What’s next in the fight over same-sex marriage?

08 October 2014
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Plaintiffs, from left, Moudi Sbeity, his partner, Derek Kitchen, Kody Partridge and her wife, Laurie Wood, celebrate after a news conference in Salt Lake City on Monday, October 6. The U.S. Supreme Court cleared the way Monday for legal same-sex marriages in five more states.Plaintiffs, from left, Moudi Sbeity, his partner, Derek Kitchen, Kody Partridge and her wife, Laurie Wood, celebrate after a news conference in Salt Lake City on Monday, October 6. The U.S. Supreme Court cleared the way Monday for legal same-sex marriages in five more states.
Abbi Huber, left, and Talia Frolkis exit the City County Building in Madison, Wisconsin, after applying for a marriage license on October 6.Abbi Huber, left, and Talia Frolkis exit the City County Building in Madison, Wisconsin, after applying for a marriage license on October 6.
Rob MacPherson, right, and his husband, Steven Stolen, hug during a news conference at the ACLU in Indianapolis on October 6.Rob MacPherson, right, and his husband, Steven Stolen, hug during a news conference at the ACLU in Indianapolis on October 6.
Mary Bishop, second from left, and Sharon Baldwin, right, celebrate with family and friends following their wedding ceremony on the courthouse steps in Tulsa, Oklahoma, on October 6.Mary Bishop, second from left, and Sharon Baldwin, right, celebrate with family and friends following their wedding ceremony on the courthouse steps in Tulsa, Oklahoma, on October 6.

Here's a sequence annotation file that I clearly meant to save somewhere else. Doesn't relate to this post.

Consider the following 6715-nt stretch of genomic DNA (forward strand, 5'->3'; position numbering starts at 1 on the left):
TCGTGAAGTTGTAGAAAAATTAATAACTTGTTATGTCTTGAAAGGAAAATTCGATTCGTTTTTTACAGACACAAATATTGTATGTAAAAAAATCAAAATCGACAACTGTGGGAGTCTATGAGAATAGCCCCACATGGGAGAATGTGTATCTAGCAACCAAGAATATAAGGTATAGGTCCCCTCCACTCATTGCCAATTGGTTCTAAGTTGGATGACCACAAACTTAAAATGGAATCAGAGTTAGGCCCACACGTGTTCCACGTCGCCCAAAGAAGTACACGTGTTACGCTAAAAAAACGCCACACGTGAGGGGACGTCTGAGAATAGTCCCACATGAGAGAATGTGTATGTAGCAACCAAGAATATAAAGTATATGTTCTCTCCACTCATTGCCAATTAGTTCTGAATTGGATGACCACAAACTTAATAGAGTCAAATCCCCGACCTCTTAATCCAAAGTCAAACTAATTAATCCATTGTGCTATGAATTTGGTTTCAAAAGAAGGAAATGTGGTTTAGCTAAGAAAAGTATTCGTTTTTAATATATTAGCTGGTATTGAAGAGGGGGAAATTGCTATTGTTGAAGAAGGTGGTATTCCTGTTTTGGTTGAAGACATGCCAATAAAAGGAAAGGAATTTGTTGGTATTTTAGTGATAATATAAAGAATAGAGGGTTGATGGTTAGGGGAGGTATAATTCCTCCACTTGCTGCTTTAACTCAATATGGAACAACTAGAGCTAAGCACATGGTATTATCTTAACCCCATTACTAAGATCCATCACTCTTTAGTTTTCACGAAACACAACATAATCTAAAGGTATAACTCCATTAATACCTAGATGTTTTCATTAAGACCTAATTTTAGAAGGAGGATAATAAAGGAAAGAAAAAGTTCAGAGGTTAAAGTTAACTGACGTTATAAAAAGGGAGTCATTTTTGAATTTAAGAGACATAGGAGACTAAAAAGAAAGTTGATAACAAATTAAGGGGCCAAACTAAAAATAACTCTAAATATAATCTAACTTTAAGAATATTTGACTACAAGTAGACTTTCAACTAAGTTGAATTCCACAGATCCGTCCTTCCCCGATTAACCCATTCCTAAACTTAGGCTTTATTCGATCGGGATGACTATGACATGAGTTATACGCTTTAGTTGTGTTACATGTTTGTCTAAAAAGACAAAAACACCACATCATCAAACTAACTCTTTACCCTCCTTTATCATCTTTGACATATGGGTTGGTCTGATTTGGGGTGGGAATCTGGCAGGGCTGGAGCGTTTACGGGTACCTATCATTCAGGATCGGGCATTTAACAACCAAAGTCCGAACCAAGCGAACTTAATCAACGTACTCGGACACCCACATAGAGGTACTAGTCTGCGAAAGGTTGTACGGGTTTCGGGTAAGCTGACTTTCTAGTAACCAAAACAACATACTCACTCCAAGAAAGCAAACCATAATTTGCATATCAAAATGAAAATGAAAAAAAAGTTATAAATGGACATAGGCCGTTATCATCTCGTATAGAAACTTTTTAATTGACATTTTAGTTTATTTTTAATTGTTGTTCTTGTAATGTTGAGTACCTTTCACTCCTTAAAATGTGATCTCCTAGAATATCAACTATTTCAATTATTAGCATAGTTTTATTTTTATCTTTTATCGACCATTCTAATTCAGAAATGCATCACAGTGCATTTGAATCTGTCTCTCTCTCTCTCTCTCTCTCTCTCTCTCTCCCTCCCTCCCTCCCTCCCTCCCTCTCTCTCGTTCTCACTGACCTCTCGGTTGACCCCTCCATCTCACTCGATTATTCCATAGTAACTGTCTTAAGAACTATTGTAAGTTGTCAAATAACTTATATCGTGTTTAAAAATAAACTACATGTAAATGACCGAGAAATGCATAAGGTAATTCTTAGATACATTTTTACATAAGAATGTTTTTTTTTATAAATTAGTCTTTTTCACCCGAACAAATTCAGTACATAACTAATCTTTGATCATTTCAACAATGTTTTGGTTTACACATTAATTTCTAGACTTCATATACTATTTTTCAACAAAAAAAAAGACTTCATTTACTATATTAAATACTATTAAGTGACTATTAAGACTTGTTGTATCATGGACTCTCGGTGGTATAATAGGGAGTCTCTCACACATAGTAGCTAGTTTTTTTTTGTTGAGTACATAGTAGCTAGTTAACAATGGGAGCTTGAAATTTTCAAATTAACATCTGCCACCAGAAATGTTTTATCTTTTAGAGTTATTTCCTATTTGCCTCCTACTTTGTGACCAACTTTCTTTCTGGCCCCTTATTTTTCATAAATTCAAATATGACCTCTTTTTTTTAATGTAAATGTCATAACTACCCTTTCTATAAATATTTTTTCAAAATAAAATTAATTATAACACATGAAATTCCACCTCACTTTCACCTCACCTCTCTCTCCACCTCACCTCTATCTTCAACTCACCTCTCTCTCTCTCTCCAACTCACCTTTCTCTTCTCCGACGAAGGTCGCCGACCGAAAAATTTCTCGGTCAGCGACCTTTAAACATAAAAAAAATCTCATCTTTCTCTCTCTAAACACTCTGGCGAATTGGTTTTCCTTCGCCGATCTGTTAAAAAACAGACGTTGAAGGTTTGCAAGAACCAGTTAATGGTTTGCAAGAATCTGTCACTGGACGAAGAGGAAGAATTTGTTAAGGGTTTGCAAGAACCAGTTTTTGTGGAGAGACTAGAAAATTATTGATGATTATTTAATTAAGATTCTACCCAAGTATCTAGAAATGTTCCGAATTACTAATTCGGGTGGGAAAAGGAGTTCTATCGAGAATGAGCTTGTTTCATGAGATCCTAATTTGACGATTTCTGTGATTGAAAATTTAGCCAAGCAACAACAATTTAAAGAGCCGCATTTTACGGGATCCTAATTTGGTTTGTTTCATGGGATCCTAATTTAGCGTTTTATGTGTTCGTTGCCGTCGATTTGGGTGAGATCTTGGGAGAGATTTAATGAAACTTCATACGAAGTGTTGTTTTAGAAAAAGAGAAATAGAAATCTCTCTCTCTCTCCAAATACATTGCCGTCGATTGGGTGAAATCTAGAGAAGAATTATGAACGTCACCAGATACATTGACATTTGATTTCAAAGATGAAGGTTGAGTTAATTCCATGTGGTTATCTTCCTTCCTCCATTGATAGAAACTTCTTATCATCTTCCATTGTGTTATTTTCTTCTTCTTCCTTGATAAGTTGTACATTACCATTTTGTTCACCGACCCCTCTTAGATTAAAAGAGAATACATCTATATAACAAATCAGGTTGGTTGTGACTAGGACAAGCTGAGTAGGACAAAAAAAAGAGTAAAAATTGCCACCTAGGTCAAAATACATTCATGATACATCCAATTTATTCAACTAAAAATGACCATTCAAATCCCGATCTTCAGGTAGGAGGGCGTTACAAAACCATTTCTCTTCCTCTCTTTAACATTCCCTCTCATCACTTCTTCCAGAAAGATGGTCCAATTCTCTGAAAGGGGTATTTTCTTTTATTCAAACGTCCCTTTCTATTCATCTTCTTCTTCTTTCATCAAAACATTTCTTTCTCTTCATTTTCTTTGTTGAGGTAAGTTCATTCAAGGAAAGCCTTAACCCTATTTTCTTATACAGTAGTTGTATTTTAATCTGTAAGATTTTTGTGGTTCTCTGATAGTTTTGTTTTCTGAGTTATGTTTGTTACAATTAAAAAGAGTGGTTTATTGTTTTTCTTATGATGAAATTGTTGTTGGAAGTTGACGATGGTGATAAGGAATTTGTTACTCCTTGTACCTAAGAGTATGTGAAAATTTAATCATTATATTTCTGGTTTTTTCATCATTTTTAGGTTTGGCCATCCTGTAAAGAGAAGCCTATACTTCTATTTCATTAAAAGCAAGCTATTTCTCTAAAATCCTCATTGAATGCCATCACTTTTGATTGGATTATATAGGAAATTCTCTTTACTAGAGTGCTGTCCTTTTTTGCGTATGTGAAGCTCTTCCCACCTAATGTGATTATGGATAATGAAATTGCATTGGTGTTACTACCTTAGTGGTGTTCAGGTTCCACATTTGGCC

Jennifer Melsop, left, and Erika Turner kiss after they were married in front of the Arlington County Courthouse in Arlington, Virginia, on October 6.Jennifer Melsop, left, and Erika Turner kiss after they were married in front of the Arlington County Courthouse in Arlington, Virginia, on October 6.
Pastor Carol Hill from Epworth United Methodist Church speaks during a beachfront marriage equality ceremony at the Kathy Osterman Beach in Chicago, on Sunday, June 1, 2014. June 1 marked the first day that all of Illinois' 102 counties could begin issuing marriage licenses to same-sex couples.Pastor Carol Hill from Epworth United Methodist Church speaks during a beachfront marriage equality ceremony at the Kathy Osterman Beach in Chicago, on Sunday, June 1, 2014. June 1 marked the first day that all of Illinois’ 102 counties could begin issuing marriage licenses to same-sex couples.
William Roletter, left, and Paul Rowe, right, press close to one another after having their photo taken with their newly acquired marriage certificate at City Hall in Philadelphia, Pennsylvania, on May 21.William Roletter, left, and Paul Rowe, right, press close to one another after having their photo taken with their newly acquired marriage certificate at City Hall in Philadelphia, Pennsylvania, on May 21.